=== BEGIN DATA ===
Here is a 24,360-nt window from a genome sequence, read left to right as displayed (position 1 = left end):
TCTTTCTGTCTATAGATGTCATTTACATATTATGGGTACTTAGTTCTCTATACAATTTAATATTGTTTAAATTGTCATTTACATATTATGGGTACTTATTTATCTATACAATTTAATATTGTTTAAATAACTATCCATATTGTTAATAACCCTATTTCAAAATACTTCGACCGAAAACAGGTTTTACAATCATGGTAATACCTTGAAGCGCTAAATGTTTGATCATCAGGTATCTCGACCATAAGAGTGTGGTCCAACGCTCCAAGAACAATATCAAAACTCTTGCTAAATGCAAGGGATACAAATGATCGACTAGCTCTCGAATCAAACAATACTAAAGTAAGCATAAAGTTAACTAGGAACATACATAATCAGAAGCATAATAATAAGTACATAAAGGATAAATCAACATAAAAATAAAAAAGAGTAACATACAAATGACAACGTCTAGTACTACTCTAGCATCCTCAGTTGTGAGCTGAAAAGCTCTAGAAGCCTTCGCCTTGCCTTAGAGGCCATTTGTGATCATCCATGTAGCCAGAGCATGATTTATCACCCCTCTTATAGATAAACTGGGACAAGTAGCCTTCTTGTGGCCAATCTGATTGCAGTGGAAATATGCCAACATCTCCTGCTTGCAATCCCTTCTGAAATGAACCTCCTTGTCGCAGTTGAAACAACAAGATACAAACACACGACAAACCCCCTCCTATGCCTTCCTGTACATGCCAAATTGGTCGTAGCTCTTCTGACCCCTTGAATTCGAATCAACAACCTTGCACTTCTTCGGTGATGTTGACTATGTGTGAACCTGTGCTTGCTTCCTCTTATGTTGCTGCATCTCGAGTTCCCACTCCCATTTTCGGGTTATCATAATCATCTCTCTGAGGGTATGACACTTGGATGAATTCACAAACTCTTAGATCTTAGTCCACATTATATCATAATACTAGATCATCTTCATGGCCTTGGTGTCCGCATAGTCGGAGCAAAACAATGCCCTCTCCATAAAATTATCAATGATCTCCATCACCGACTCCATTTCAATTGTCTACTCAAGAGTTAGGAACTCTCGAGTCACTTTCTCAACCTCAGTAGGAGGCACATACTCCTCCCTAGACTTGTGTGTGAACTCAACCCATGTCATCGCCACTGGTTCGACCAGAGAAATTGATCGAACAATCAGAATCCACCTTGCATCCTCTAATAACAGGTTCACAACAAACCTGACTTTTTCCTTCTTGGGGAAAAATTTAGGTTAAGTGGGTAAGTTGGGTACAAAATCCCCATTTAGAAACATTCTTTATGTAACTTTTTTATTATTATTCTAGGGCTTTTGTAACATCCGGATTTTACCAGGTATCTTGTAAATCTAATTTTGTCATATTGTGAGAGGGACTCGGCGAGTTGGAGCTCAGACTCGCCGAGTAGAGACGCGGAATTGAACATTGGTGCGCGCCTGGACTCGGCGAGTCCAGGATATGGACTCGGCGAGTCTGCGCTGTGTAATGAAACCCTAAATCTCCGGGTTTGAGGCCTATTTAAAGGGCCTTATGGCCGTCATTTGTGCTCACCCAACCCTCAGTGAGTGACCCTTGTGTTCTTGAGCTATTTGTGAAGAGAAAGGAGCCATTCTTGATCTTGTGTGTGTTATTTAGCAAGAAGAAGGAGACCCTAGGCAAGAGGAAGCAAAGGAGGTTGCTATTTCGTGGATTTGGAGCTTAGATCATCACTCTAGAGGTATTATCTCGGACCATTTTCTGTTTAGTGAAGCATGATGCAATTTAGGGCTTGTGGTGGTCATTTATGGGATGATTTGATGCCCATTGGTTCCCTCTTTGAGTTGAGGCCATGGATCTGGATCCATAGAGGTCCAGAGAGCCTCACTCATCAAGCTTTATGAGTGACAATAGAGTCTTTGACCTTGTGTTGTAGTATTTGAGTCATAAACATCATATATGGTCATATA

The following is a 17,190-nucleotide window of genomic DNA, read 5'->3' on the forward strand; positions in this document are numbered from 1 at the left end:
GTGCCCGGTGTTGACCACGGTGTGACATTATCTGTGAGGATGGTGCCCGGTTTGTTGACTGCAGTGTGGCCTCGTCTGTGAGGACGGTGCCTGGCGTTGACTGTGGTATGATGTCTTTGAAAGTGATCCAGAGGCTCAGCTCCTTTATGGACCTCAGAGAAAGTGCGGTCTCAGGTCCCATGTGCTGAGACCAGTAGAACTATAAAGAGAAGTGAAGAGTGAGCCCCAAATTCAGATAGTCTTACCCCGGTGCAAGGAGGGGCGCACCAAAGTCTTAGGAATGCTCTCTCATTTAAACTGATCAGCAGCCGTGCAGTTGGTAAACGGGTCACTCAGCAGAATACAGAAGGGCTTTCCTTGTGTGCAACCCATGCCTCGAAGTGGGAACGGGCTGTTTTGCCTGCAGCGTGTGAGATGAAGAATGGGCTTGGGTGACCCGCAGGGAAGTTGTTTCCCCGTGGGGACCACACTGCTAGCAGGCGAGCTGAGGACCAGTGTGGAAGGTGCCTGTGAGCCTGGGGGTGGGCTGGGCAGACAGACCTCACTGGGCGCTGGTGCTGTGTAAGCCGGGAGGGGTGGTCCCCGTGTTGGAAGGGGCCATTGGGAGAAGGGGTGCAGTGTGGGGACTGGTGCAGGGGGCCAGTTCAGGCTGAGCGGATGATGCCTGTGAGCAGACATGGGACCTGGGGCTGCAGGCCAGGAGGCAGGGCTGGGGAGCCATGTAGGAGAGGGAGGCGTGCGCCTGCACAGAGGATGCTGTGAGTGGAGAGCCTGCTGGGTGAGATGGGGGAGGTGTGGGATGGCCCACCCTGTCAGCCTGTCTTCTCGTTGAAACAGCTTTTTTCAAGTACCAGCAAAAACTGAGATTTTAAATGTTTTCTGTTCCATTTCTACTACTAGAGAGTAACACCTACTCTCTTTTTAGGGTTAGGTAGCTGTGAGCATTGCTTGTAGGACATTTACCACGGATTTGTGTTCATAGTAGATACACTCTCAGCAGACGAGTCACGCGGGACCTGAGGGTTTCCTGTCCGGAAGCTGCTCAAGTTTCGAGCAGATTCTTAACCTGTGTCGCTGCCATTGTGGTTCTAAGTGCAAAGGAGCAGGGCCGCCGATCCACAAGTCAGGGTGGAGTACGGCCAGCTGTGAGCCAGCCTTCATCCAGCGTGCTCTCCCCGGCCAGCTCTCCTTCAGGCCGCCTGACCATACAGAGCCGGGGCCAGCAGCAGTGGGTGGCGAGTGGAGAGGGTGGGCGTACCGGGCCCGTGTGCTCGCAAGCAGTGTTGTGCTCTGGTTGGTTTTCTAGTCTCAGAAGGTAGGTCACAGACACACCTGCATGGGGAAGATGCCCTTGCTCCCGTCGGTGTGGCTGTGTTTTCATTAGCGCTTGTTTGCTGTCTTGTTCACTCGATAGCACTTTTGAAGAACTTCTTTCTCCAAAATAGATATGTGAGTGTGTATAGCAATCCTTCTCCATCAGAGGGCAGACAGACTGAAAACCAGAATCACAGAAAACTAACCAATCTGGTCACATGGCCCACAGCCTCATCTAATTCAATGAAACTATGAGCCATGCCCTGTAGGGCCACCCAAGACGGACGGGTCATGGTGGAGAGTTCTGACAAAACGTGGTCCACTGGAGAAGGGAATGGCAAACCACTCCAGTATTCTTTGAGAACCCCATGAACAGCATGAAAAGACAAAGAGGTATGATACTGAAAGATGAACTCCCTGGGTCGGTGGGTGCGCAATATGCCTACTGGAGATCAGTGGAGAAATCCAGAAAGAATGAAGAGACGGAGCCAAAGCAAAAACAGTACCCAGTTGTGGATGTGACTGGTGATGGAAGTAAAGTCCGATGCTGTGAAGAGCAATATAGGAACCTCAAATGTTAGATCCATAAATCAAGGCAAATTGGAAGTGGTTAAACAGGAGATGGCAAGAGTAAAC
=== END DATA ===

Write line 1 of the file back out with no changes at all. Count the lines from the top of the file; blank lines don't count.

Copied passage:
Here is a 24,360-nt window from a genome sequence, read left to right as displayed (position 1 = left end):